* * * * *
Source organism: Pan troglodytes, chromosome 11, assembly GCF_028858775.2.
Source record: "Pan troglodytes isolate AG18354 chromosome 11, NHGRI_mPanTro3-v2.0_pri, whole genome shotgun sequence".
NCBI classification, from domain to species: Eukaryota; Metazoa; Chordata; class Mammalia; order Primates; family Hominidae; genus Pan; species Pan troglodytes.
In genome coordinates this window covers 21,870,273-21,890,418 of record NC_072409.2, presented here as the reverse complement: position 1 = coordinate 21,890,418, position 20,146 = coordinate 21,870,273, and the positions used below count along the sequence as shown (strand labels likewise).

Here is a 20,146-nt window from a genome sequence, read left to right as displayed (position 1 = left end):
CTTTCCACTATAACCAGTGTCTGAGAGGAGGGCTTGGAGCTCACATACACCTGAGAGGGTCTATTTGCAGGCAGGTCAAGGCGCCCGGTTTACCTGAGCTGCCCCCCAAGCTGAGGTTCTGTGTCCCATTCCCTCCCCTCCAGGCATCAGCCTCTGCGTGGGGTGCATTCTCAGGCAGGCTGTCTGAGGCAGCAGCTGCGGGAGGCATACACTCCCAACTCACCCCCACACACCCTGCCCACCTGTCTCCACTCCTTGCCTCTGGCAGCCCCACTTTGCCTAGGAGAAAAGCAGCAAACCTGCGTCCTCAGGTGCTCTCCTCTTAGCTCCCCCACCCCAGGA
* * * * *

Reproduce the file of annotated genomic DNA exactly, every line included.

Source organism: Pan troglodytes, chromosome 11, assembly GCF_028858775.2.
Source record: "Pan troglodytes isolate AG18354 chromosome 11, NHGRI_mPanTro3-v2.0_pri, whole genome shotgun sequence".
NCBI classification, from domain to species: Eukaryota; Metazoa; Chordata; class Mammalia; order Primates; family Hominidae; genus Pan; species Pan troglodytes.
In genome coordinates this window covers 21,870,273-21,890,418 of record NC_072409.2, presented here as the reverse complement: position 1 = coordinate 21,890,418, position 20,146 = coordinate 21,870,273, and the positions used below count along the sequence as shown (strand labels likewise).

Here is a 20,146-nt window from a genome sequence, read left to right as displayed (position 1 = left end):
CTTTCCACTATAACCAGTGTCTGAGAGGAGGGCTTGGAGCTCACATACACCTGAGAGGGTCTATTTGCAGGCAGGTCAAGGCGCCCGGTTTACCTGAGCTGCCCCCCAAGCTGAGGTTCTGTGTCCCATTCCCTCCCCTCCAGGCATCAGCCTCTGCGTGGGGTGCATTCTCAGGCAGGCTGTCTGAGGCAGCAGCTGCGGGAGGCATACACTCCCAACTCACCCCCACACACCCTGCCCACCTGTCTCCACTCCTTGCCTCTGGCAGCCCCACTTTGCCTAGGAGAAAAGCAGCAAACCTGCGTCCTCAGGTGCTCTCCTCTTAGCTCCCCCACCCCAGGA